ACT News


Call to use code to evict rowdy short stayers

A code of conduct for holiday or short-term rentals that bans party houses, restricts noise after 10pm and forces tenants to consider neighbours should be adopted and promoted in the ACT, according to a leading accommodation agent.

The Australian Hotels Association has also raised concerns about residential apartments ''moonlighting'' as overnight accommodation and questioned whether they have the appropriate safety licences.

But accommodation providers say they are at a loss to understand why the AHA is on the attack, saying apartments are a legitimate option for people who do not want to stay in hotels or motels.

The developments follow concerns about short-term tenants at The ApARTments at NewActon engaging in anti-social behaviour including vomiting on to terraces below, swearing loudly, making noise into the early hours and ''riding'' a large peacock sculpture in the lobby. Owner-occupiers have said they thought they were buying into ''an expensive residential building, not a hotel''.

Roger Smith, chairman of the Owners Corporation, NewActon South, said this week owners at The ApARTments wanted the government to consider restricting rentals of less than a month. However, the office of Attorney-General Simon Corbell confirmed there was no provision under unit title laws preventing an owner from entering into short-term lettings.

Laurie McDonald has owned Canberra Furnished Accommodation for almost 10 years, owning and managing furnished properties that are available for short- or long-term leases to people such as those on work contracts and holidaymakers. Mrs McDonald said the right kind of management of tenants could nip any potential problems in the bud.


Her company has a no-party policy in place to the extent tenants have even asked whether they can hold a dinner party.

''It's just about your guests,'' she said. ''We just attract the right kind of people. When Summernats comes and if anyone makes a Summernats booking we just have a conversation with them about expectations. We tend to attract the baby boomers who go to the 'Nats but aren't trouble.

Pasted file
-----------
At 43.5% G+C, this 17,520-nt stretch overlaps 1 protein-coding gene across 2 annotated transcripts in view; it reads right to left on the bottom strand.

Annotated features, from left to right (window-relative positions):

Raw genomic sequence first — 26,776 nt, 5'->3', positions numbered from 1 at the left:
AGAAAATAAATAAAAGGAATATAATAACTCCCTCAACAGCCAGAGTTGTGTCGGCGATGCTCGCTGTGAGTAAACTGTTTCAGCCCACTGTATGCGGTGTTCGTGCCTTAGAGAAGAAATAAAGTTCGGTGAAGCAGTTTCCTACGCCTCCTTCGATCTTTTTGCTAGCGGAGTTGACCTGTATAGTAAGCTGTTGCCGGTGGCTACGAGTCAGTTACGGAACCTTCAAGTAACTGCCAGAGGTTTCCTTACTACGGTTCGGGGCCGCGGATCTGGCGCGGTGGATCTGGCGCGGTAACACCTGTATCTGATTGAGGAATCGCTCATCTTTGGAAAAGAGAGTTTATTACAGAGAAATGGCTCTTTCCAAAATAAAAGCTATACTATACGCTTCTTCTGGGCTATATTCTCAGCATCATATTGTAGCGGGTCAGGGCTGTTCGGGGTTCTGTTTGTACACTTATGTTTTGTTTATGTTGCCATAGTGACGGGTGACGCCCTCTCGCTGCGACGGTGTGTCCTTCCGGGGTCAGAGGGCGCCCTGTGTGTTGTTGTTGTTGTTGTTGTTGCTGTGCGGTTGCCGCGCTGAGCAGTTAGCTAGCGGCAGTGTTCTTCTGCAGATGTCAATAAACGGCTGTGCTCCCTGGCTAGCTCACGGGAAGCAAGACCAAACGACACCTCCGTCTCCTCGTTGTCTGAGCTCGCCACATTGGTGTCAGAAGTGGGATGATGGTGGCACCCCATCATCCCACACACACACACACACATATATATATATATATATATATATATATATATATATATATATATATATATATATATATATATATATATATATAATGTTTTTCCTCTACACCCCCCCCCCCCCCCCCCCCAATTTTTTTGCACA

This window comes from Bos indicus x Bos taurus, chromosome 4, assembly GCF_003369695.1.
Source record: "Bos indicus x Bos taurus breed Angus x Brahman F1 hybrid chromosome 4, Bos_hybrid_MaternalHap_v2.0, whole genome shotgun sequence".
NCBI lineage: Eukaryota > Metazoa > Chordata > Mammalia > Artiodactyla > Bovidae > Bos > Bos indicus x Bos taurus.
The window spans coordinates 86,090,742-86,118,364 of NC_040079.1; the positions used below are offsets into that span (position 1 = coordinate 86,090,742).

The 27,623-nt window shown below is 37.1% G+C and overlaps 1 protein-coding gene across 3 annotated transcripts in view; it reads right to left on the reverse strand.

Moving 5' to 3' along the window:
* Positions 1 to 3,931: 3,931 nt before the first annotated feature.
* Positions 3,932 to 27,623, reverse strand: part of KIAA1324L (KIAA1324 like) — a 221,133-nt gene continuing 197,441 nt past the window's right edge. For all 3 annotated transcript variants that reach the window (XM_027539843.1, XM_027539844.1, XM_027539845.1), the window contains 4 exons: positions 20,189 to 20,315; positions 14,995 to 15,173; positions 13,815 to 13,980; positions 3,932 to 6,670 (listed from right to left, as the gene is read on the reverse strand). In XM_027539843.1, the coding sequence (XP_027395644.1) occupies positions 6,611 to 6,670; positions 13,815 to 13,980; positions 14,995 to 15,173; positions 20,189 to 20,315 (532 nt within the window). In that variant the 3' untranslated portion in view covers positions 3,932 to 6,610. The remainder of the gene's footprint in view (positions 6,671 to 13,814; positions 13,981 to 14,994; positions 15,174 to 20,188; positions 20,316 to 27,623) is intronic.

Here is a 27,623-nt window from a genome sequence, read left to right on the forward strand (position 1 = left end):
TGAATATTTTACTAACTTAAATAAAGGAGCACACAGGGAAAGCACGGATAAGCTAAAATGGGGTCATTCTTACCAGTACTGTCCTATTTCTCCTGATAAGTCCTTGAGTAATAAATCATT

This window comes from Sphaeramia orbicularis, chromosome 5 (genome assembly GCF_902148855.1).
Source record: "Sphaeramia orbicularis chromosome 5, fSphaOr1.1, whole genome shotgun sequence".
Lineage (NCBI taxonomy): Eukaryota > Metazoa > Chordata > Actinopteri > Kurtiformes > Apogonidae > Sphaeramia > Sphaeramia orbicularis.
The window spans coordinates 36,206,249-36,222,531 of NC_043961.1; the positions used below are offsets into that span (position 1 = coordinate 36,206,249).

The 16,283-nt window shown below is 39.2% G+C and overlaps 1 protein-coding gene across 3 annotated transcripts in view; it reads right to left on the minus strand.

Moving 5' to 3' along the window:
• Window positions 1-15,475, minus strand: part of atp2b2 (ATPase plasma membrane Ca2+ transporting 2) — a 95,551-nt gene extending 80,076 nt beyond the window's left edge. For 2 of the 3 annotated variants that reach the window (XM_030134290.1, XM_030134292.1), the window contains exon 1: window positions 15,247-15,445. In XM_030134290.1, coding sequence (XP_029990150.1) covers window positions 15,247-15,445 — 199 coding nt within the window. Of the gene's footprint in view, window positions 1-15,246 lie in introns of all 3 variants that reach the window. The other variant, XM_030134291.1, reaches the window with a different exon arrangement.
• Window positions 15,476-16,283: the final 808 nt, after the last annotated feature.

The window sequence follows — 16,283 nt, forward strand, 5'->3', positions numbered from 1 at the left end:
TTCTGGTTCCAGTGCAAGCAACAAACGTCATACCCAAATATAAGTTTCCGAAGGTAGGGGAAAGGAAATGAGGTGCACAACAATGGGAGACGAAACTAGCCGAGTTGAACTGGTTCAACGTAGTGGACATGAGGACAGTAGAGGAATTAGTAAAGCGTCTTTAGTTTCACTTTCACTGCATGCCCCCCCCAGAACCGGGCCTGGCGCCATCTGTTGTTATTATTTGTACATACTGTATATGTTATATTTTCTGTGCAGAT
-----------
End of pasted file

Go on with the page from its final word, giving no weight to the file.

''I had a young girl ring once about booking a luxury apartment for New Year's Eve and she eventually said, 'It doesn't sound like the right sort of place for us, we want to have a party'. It's just about communication, really.''

Mrs McDonald said what had happened at The ApARTments was awful but said it echoed behaviour by both long- and short-term tenants throughout Canberra.

She did not support any law change to restrict the length of time owners could lease their properties.

''If they want to stamp out short-term tenants, that's fine, but it does penalise the owners because they're getting a higher return at the end of the day,'' she said. ''If it's managed well, it's not going to be an issue.''

Mrs McDonald said she would like there to be greater promotion in the ACT of the Holiday Rental Code of Conduct. Its provisions include bans on so-called ''party houses'' and restrictions on guests making noise offensive to neighbours between 10pm and 8am. Anyone engaging in anti-social behaviour risks eviction, loss of rent paid and loss of a bond.

Meanwhile, Australian Hotels Association ACT general manager Brad Watts said the ACT government had to ensure all providers of short-term accommodation held a boarding house licence and that the accommodation complied with the Building Code of Australia.

Mr Watts said providing overnight accommodation carried serious fire and safety risks. "The AHA ACT has serious doubts whether many of these apartments - moonlighting as hotels - hold appropriate licences,'' he said. "This is a disaster waiting to happen. There could be hundreds of unlicensed, unregulated apartments currently being sold to unsuspecting tourists as pseudo hotels.''

Mrs McDonald said she could not understand why the AHA was ''always on the attack'' against apartment accommodation as it was being provided by at least one of its own members, a prestige hotel.


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